Lerato Shadi, “Matsogo”, 2013, HD video, sound, 5 minutes. Video still courtesy the artist and Stevenson Gallery.
Yvette Greslé: Your work has a strong political underpinning and your experience and being, as a black woman, is a major departure point.
Lerato Shadi: The personal is always an important part of my process. The live performance Makhuba at Iniva (in 2014) spoke about the black female subject, of how black women are rendered invisible and viewed through certain negative stereotypes. I was also thinking about how people of colour have been resisting, fighting, writing and creating. My work enters into a dialogue with galleries as white spaces. Through my performances I talk about how these spaces exclude me but at the same time I am claiming these spaces as my own. I am not going to allow myself to be made Other within these spaces.
YG: At Tate Modern we saw MATSOGO (2013). We see your hands crumble and then reconstitute the cake. I am engaged by the sensation I feel, as I am unable to access the meaning of the title and the context of the songs you sing, which relate to Setswana folktales. This is an important part of the politics of the work and how it’s experienced. You treat the sound as a material; you cut it up and reconstitute it, similar to the cake.
LS: I do think sound is a material on its own. Sound has its own space. A lot of people say to me, “What is the song about? What does it mean?” I say: “Enjoy it in the same way that I enjoy a William Kentridge work. You don’t have to be included.”
Dineo Seshee Bopape, “is i am sky”, 2013, Digital video, colour, sound, 17 minutes, 48 seconds.Video still courtesy the artist and Stevenson Gallery.
Yvette Greslé: What is interesting for you about moving image as a temporal and time-based medium?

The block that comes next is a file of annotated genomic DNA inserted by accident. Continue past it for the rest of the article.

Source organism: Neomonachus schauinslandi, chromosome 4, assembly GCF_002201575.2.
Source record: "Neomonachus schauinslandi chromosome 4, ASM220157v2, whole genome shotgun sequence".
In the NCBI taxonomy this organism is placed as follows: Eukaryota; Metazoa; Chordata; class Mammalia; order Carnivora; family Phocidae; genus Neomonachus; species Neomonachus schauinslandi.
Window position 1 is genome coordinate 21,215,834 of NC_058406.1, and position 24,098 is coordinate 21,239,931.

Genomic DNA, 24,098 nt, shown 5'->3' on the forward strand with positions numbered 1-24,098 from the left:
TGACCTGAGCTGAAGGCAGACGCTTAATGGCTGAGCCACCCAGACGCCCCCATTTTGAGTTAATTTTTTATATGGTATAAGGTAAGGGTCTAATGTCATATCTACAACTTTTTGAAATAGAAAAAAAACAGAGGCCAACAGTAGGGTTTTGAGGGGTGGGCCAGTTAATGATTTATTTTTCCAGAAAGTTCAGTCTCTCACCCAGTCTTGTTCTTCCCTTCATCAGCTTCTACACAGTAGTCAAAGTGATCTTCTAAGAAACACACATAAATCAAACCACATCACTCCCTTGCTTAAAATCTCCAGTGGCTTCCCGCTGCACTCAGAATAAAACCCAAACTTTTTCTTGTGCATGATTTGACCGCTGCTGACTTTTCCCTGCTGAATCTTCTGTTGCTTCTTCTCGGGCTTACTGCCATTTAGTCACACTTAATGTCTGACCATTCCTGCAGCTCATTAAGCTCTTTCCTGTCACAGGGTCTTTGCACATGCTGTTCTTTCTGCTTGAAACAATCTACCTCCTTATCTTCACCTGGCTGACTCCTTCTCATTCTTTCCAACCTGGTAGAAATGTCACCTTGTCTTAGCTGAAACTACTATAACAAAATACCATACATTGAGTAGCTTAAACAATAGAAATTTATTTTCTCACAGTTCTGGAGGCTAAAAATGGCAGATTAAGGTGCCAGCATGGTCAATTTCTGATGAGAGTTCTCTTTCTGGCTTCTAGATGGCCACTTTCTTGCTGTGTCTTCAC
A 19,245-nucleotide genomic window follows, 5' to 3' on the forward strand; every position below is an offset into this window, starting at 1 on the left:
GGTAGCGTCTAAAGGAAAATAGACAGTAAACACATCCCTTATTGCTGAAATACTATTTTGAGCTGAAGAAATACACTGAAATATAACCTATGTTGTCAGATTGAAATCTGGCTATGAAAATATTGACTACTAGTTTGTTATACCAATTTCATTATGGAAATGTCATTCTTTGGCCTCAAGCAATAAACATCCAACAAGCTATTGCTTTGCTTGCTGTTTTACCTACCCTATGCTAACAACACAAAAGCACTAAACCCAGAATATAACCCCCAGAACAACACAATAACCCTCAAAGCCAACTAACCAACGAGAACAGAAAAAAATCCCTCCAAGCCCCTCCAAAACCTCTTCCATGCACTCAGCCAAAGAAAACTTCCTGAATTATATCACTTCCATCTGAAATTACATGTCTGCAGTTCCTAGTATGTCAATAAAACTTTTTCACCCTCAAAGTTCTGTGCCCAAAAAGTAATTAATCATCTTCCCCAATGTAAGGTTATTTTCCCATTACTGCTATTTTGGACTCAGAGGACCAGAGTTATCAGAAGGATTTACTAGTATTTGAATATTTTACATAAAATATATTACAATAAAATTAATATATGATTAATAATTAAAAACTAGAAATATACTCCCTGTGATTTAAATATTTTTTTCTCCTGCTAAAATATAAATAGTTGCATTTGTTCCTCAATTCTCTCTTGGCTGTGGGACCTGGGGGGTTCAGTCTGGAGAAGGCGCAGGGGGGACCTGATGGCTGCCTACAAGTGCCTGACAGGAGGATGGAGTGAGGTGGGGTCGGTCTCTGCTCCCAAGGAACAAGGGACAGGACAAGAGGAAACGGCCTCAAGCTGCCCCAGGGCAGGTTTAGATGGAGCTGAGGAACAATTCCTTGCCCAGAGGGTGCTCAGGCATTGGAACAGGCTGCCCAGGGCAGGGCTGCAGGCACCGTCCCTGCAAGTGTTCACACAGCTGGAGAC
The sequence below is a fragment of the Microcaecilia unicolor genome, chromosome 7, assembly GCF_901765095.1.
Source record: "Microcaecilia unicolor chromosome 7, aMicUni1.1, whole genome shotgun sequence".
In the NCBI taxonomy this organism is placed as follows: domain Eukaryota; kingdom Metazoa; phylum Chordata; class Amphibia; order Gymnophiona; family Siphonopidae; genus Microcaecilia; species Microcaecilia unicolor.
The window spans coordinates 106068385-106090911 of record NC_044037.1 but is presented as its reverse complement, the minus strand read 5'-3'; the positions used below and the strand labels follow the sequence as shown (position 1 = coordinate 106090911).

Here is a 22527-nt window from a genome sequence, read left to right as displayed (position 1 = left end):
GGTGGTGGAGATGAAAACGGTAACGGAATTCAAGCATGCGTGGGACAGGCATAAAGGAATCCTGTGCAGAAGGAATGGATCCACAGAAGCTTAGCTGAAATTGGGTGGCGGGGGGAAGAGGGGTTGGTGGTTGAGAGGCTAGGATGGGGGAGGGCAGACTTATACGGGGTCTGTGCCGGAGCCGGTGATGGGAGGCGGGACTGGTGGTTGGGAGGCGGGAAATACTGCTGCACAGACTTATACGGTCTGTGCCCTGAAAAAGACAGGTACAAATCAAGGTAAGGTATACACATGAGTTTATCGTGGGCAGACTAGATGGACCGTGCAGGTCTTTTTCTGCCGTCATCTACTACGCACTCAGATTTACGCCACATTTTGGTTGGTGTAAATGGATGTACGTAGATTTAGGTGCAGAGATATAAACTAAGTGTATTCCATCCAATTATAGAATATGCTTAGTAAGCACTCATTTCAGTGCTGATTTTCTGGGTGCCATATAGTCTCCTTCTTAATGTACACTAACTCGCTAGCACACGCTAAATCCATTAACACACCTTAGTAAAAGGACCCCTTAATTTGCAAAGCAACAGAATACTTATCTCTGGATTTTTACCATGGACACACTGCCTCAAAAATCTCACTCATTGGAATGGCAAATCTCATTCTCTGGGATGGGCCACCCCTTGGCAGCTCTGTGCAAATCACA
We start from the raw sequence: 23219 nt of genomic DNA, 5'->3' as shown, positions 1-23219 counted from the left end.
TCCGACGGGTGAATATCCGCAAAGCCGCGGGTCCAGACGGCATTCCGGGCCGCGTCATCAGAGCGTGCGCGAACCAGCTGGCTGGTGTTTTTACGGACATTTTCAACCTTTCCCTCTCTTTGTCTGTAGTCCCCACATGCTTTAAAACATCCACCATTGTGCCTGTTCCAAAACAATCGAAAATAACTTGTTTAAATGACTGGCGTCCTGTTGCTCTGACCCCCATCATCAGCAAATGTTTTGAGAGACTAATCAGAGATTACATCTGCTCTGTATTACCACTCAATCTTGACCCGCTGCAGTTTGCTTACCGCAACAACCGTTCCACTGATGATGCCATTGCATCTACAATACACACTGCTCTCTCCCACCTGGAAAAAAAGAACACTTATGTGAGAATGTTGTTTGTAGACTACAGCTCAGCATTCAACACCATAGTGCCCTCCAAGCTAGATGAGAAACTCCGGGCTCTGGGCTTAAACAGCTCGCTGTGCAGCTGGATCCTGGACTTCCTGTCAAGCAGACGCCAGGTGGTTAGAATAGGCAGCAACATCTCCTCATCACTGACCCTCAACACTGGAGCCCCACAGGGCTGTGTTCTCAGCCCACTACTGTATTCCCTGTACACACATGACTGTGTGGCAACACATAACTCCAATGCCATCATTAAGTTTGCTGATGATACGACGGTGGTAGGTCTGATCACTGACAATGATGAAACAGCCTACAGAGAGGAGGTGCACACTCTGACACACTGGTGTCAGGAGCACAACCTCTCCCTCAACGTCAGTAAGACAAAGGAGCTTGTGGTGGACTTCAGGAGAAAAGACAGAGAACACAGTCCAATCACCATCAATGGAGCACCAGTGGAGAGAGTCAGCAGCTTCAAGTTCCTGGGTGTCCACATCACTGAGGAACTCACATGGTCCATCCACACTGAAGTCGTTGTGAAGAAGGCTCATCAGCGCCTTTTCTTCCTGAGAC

Dineo Seshee Bopape: Moving image is unstable, and it holds so many possibilities inside of it. It allows for the manipulation of time, to go backwards and forwards, to conflate, to chop up and put seemingly unrelated things together. It can be like writing: the process of narrating, of making a story, destroying a story, and opening up stories.
YG: What are the questions you hold in place when thinking about moving image as a medium?
DB: Who holds the gaze? How are things framed, and what is excluded from a frame? What stories are made of an event? I think about editing and processes of adding to an image, special effects, which make something more visible or opaque.
YG: In is I am sky (2013) we see the fragmentation of your face, which then becomes translucent, we see sky and land and we see through it. This work is also a dialogue with Sun Ra and the poem The Endless Realm (1985).
DB: In his work Sun Ra thinks about what it means to be black in a white world. What does it mean to exist as a negation in language? He puts forward the idea that black people should cease to exist as a white imaginary. I made is I am sky during the trial of Julius Malema. I sang some songs with the camera low, kissing the sky, thinking about what it is to be landless and have nothing.
Robin Rhode, “Recycled Matter”, 2015, Digital Video, sound, 16 minutes. Video still courtesy the artist and Stevenson Gallery.
“The Film Will Always Be You: South African Artists On Screen”. Curated by Zoe Whitley, Adjunct Research Curator, Tate, supported by Guaranty Trust Bank pic, and Abrie Fourie, Artist/Independent Curator (Modern Art Projects South Africa). Supported by the SA-UK Seasons 2014 and 2015, a partnership between the Department of Arts and Culture, South Africa and the British Council. Tate Modern: Friday 10 July – Sunday 12 July 2015
Review/Interviews published in Art Africa Magazine, Issue 01, September 2015, pp.169-173.